Treatment for Primary Carnitine Deficiency (Child)
Carnitine is a nutrient that helps the body’s cells work normally. Primary carnitine deficiency is when not enough carnitine can get into cells in the body. This can cause muscle weakness. It can also cause heart or liver problems. Primary carnitine deficiency is a rare health problem a child is born with. It's caused by an abnormal gene.
Types of treatment
The main treatment for carnitine deficiency is L-carnitine supplements. This is the form of carnitine that the body can use. It's available in liquid and pill form. L-carnitine increases the amount of carnitine in the blood and inside cells. This can help prevent many of the symptoms of the disease. Your child will likely need to take L-carnitine for the rest of his or her life.
It’s also important for your child to avoid things that may trigger symptoms. These include skipping meals, being exposed to cold, and getting a lot of exercise.
What happens if your child is not treated?
Carnitine deficiency has 2 possible complications:
Heart weakness. Heart problems may be the first symptom of carnitine deficiency. A weakened heart may not be able to pump blood as well. This can lead to symptoms such as swelling and shortness of breath. Untreated heart weakness may lead to death early in life. But heart problems respond well to treatment with L-carnitine. Your child’s healthcare provider may want to check his or her heart for signs of weakness over time.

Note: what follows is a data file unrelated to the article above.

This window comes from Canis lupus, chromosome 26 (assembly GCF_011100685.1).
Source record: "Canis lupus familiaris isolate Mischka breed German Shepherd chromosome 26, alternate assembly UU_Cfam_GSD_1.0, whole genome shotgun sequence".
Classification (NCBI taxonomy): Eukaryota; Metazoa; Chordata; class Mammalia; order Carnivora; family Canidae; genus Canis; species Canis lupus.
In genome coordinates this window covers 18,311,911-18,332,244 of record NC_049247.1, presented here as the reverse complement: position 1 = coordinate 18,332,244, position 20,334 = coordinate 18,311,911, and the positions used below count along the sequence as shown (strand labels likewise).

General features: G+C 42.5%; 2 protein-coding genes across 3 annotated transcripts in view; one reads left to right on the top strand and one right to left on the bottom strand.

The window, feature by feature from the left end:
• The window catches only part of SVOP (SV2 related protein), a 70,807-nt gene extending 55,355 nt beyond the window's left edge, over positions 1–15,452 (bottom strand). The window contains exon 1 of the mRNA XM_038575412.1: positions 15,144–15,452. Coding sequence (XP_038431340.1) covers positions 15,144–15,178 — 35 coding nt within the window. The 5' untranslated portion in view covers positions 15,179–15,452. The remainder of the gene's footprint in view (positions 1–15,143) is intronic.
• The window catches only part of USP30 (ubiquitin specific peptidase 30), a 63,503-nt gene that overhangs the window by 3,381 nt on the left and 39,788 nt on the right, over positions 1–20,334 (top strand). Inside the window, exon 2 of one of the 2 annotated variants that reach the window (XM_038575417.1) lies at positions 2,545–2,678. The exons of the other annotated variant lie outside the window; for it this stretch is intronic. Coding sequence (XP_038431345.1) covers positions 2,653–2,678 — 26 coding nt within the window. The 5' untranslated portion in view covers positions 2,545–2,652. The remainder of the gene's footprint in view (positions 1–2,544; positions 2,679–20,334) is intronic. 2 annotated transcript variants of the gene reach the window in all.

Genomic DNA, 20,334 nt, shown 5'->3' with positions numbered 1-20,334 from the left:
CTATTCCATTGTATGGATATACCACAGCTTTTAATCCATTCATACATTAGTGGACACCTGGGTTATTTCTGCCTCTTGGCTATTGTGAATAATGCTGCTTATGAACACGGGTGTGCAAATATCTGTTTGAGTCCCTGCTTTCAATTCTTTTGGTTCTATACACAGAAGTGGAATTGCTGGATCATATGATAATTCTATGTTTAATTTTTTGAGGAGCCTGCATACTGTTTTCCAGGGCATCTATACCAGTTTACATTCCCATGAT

Liver problems. Liver problems may also be the first symptoms of a carnitine deficiency. They often affect children in the first few years of life. The liver may get larger and not function as well as it should. This may cause problems such as poor feeding and irritability. Liver problems can lead to episodes of low blood sugar (hypoglycemia). Infections are often the trigger for these episodes. Severe hypoglycemia can lead to coma and death if not treated right away with a sugar called dextrose. Liver problems may not respond well to treatment with L-carnitine.
Preventing primary carnitine deficiency
If the condition runs in your family, you may choose to see a genetic specialist before you have a baby. Genetic testing can be done to find out your risk of passing the disease to your child. If you do have the abnormal gene for the condition, you have choices. If you use in vitro fertilization (IVF), the embryos can be tested for the disease. Amniocentesis can also be used to test for the condition in early pregnancy. Carnitine deficiency is also included in some newborn screening panels.
When to call your child's healthcare provider
Call your child’s healthcare provider right way if your child has any of these: